Renewed fighting has broken out between rival armed groups in and around Libya’s capital Tripoli despite a newly-reached truce in the area, leaving dozens of people dead or injured over the past week.
The violence erupted earlier this week, with two of the capital’s largest warring factions linked to the UN-backed Government of National Accord (GNA) entangled in street battles over control of the city.
Clashes between the Seventh Brigade from Tarhouna, a town southeast of Tripoli where the GNA is based, and the Tripoli Revolutionaries’ Brigades (TRB) further escalated after a barrage of rockets hit several parts of the capital.
The two rival groups have been vying to take control of the city despite a truce declared on Tuesday.
The fresh wave of violence has so far killed nearly 40 people, including 18 civilians, and injured some 100 others, according to Libyan health officials.
Human Rights Watch said the death toll included at least four children.
The fragile truce took effect on Thursday, but by late afternoon, the hostilities resumed and more than 15 rockets rained on the Libyan capital and its surroundings the next day.
The bombardment reportedly continued into the early hours of Saturday with a rocket attack on the fourth floor of the al-Waddan Hotel, which is only 100 meters away from the Italian Embassy.
Libyan authorities also had to close the Tripoli airport on Friday after some rockets were fired in its direction.
UN chief urges conflict parties to stop fighting
In a statement on Saturday, UN Secretary-General Antonio Guterres called on the conflicting parties in Libya to immediately cease fire and resume peace talks.
“The Secretary-General calls on all parties to immediately cease hostilities and abide by the ceasefire agreement brokered by the United Nations and the Reconciliation Committees,” his spokesman Stephane Dujarric said in the statement.
“He urges all parties to grant humanitarian relief for those in need, particularly those who are trapped by the fighting,” the spokesman added.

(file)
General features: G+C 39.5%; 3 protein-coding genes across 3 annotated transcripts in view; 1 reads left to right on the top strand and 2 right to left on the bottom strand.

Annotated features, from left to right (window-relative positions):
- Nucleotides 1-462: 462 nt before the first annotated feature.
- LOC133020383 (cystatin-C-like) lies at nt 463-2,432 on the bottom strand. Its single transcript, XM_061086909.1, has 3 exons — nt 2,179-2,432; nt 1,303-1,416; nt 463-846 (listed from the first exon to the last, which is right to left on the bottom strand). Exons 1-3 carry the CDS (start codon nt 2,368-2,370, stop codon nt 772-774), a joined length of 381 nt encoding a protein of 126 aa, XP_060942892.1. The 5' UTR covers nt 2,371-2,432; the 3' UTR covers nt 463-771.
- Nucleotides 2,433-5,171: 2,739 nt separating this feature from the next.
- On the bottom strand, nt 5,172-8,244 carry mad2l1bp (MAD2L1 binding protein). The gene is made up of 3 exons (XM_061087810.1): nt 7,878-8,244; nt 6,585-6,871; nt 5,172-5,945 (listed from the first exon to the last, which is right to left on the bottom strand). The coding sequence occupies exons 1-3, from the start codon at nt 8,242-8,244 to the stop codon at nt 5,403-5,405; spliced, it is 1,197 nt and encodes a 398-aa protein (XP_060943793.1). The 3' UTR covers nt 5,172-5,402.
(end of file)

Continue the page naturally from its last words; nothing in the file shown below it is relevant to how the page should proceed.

Doctors Without Borders (MSF) said heavy shelling in residential areas on the outskirts of the Libyan capital had resulted in an unspecified number of casualties. It also said approximately 8,000 refugees and asylum seekers remained trapped in closed detention centers in dire humanitarian conditions.
‘Armed groups weaken Libyan stability’
Meanwhile, the United States, France, Italy and Britain condemned the escalation of violence, warning that armed factions undermining Libyan stability would be held accountable.
“These attempts to weaken the legitimate Libyan authorities and hinder the ongoing political process are not acceptable,” Washington, Paris, Rome and London said in the joint statement published by the French Foreign Ministry.
“We are calling on the armed groups to immediately stop all military action and warn those who seek to undermine stability, in Tripoli or elsewhere in Libya, that they will be made accountable for it,” the statement added.
The interior ministry of Libya’s UN-backed administration also denounced the renewed violence and blamed the rival groups for “undermining the ceasefire … by blindly launching rockets and shells on Tripoli and its suburbs.”
The oil-rich North African country has been in turmoil since 2011, when NATO helped local militants overthrow longtime dictator Muammar Gaddafi.